The main functions of an opening scene are to obtain the audience or reader’s attention, introduce the characters and prepare the audience for later events in the play.
The Glass Menagerie starts with extensive stage directions about how the set should look, and information about the period the play is set in. The stage directions are full of metaphors concerning imprisonment and escape, also non-individuality. Tennessee Williams uses metaphors throughout the play to help to describe the scene or situation. When describing the Wingfield’s apartment Williams uses the term ‘vast hive-like conglomerations.’ This suggests the inhabitants of these buildings are like worker bees, lacking individuality. A ‘fundamentally enslaved section of American society’ who operate as one. It is the first mention of a main symbol in the play. Another would be the fire escape, which Tom wishes to uses to escape his life and the ‘fires of human desperation.’
Tom is the first character we are introduced to. He is both the narrator and a character in the play. In Tom’s opening speech he talks about the period in which the play is set and how America is going through the Great Depression. This mention of something outside the action of the play is used to demonstrate how the troubles of the Wingfield’s fits into the troubles of the wider world. The Wingfields, like the rest of American society are choosing to ignore the Depression and the threat of the imminent war. Hence Tom’s suggestion that America was ‘matriculating in a school for the blind.’
Tom introduces the other characters, which includes his mother Amanda, who shows her unrealistic approach to life immediately. Her retraction into her past life in the ‘Blue Mountains’ and her seventeen gentleman callers signifies the start of her constant fixation with obtaining a gentleman caller for Laura.
Laura, Tom’s sister, is very economical with words in scene one and throughout the play. This is to indicate the shyness of her character. She is quickly established as the peacemaker between Tom and Amanda. During the argument over Tom’s lack of etiquette at the table, she calms the situation by saying she’ll fetch the blancmange.
A theatrical devise that Williams uses includes lighting which is unrealistic. The use of a spotlight is to highlight certain characters during key moments, like when the light focuses on Laura because Tom remembers her more than anything else. The scene is done to music, this helps enhance the characters emotional state and personality. For example Laura’s music is delicate sounding circus music, when heard from a distance. This music reiterates not her shyness, but the fanciful nature of her imaginary world. Williams describes it as expressing ‘the surface vivacity in life with the underlying strain of immutable and inexpressible sorrow.’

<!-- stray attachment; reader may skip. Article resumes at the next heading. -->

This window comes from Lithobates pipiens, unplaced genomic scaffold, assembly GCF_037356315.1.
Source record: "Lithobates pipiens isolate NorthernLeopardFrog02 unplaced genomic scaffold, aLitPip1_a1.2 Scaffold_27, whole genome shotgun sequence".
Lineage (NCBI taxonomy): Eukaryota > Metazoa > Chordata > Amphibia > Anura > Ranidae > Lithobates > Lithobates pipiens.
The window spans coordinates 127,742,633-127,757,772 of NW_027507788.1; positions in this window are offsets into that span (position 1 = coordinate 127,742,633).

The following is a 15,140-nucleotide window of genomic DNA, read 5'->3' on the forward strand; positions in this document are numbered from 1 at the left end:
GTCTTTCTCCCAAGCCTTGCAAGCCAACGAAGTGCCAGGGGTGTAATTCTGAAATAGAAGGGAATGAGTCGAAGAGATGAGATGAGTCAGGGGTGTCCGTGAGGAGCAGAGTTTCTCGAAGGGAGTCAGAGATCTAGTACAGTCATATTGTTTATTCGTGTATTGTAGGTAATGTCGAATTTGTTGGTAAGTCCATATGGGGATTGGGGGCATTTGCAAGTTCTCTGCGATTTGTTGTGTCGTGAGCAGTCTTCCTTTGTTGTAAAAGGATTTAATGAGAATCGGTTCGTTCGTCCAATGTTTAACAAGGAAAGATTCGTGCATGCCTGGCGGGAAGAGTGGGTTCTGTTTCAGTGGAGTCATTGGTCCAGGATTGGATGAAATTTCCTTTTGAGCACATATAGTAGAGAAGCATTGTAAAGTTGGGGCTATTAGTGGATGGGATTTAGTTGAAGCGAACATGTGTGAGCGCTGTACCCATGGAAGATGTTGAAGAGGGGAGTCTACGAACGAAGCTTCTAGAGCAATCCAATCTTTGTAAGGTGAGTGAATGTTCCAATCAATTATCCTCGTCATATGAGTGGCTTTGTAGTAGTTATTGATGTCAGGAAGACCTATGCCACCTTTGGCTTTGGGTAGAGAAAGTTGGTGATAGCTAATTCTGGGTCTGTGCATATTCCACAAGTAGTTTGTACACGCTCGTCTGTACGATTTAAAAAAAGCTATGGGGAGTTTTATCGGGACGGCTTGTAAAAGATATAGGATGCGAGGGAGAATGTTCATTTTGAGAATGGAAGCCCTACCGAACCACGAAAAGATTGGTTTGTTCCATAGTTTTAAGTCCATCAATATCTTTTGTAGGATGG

Williams uses a legend to indicate the importance of several features of the play. When Tom mentions his need for adventure the picture on the screen becomes a Jolly Roger flag. Also when Laura confesses her high school nickname, a picture of blue roses is on the screen. All these devices, music, lighting and the legend, are designed to give the audience a three-dimensional experience. This unconventional approach is called plastic theatre.
The Glass Menagerie is a memory play, so it is not representational. Williams uses transparent wall of gauze to make the action hazy, like memory it is often unclear. Another way Williams emphasises the play being memory is by omitting and exaggerating certain details. When the legend says ‘Ou sont les neiges,’ meaning; where are the snows. This is not the full saying and also adds to the feeling of nostalgia. Williams also uses mime to take emphasis away from the actions, so more attention paid to the dialogue. When Amanda is badgering Tom while they are eating with imaginary cutlery. It is unlikely that you would remember the meal but you would remember the argument.
The exaggerated detail is the enlarged photograph of Mr. Wingfield, ‘the telephone man who fell in love with long distances.’ He is a symbol of escape for Tom, which is why the photograph has been exaggerated in his memory. As someone who has already done the coffin trick, Tom possibly looks to him as someone to model himself on to stop any guilt he might feel about leaving Laura. For Amanda the photograph symbolises abandonment. This is the image that will haunt both Tom and Amanda throughout the rest of the play.
Courtney from Study Moose
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